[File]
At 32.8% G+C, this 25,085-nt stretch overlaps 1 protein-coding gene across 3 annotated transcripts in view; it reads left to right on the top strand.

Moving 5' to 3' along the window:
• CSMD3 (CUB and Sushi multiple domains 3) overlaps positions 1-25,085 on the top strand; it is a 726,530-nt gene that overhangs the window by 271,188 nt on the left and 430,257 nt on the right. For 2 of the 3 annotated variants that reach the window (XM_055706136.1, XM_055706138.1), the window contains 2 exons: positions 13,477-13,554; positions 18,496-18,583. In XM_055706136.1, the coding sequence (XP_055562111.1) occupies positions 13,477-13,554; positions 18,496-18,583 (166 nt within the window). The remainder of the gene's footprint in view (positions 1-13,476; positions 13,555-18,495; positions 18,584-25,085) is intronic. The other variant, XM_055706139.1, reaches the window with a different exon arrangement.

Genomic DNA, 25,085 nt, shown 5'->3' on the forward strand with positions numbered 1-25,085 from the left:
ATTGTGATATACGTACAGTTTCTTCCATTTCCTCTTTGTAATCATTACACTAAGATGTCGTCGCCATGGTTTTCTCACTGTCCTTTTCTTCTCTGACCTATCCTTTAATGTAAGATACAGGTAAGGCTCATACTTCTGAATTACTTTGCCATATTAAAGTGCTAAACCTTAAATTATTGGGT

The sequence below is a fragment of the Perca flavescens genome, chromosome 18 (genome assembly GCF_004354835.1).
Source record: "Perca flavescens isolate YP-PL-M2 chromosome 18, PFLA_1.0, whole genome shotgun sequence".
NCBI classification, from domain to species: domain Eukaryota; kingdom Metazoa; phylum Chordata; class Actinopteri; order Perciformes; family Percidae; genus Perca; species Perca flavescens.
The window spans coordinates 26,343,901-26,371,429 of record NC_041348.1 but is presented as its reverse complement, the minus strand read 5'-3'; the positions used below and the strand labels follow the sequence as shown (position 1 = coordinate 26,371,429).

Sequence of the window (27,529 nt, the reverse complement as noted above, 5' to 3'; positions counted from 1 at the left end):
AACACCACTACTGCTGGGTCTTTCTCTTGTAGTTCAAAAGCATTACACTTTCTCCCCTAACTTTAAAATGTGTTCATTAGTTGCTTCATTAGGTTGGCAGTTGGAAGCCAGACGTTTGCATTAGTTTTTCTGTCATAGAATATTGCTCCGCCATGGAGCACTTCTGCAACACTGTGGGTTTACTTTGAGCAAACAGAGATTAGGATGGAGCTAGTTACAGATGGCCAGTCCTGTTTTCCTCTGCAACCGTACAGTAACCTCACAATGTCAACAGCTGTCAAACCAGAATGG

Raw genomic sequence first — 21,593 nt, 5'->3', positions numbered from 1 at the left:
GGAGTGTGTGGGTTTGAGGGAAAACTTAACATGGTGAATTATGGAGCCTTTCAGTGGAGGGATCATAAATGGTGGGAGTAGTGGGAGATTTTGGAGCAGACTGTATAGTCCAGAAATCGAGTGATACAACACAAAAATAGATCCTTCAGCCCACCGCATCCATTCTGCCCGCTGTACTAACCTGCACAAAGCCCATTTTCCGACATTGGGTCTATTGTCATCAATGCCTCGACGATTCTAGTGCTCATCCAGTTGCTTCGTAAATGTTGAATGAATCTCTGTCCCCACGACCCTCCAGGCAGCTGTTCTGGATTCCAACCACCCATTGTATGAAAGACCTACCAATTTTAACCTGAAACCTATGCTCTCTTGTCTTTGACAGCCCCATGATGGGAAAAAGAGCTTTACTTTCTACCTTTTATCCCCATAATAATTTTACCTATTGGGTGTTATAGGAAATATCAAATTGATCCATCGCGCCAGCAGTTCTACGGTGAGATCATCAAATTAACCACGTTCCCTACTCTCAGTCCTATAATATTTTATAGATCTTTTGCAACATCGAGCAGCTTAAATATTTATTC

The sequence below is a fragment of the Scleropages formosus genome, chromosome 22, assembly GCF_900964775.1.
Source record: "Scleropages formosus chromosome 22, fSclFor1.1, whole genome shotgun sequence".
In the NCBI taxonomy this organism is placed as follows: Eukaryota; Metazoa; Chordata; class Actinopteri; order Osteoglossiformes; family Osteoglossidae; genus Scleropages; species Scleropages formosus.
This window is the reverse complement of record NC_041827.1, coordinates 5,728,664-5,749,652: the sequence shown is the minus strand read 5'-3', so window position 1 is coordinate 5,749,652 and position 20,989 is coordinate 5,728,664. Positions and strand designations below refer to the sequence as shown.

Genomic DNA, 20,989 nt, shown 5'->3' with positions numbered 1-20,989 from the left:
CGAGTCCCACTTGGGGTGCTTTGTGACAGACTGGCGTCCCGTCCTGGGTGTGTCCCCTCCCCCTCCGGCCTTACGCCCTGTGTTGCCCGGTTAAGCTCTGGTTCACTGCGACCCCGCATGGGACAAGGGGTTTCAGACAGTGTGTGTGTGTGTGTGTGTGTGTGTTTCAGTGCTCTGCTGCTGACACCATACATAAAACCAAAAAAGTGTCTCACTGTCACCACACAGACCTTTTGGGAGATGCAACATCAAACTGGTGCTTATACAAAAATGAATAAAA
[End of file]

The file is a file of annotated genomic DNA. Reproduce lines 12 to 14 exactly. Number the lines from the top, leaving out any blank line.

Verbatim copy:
Raw genomic sequence first — 21,593 nt, 5'->3', positions numbered from 1 at the left:
GGAGTGTGTGGGTTTGAGGGAAAACTTAACATGGTGAATTATGGAGCCTTTCAGTGGAGGGATCATAAATGGTGGGAGTAGTGGGAGATTTTGGAGCAGACTGTATAGTCCAGAAATCGAGTGATACAACACAAAAATAGATCCTTCAGCCCACCGCATCCATTCTGCCCGCTGTACTAACCTGCACAAAGCCCATTTTCCGACATTGGGTCTATTGTCATCAATGCCTCGACGATTCTAGTGCTCATCCAGTTGCTTCGTAAATGTTGAATGAATCTCTGTCCCCACGACCCTCCAGGCAGCTGTTCTGGATTCCAACCACCCATTGTATGAAAGACCTACCAATTTTAACCTGAAACCTATGCTCTCTTGTCTTTGACAGCCCCATGATGGGAAAAAGAGCTTTACTTTCTACCTTTTATCCCCATAATAATTTTACCTATTGGGTGTTATAGGAAATATCAAATTGATCCATCGCGCCAGCAGTTCTACGGTGAGATCATCAAATTAACCACGTTCCCTACTCTCAGTCCTATAATATTTTATAGATCTTTTGCAACATCGAGCAGCTTAAATATTTATTC

The sequence below is a fragment of the Scleropages formosus genome, chromosome 22, assembly GCF_900964775.1.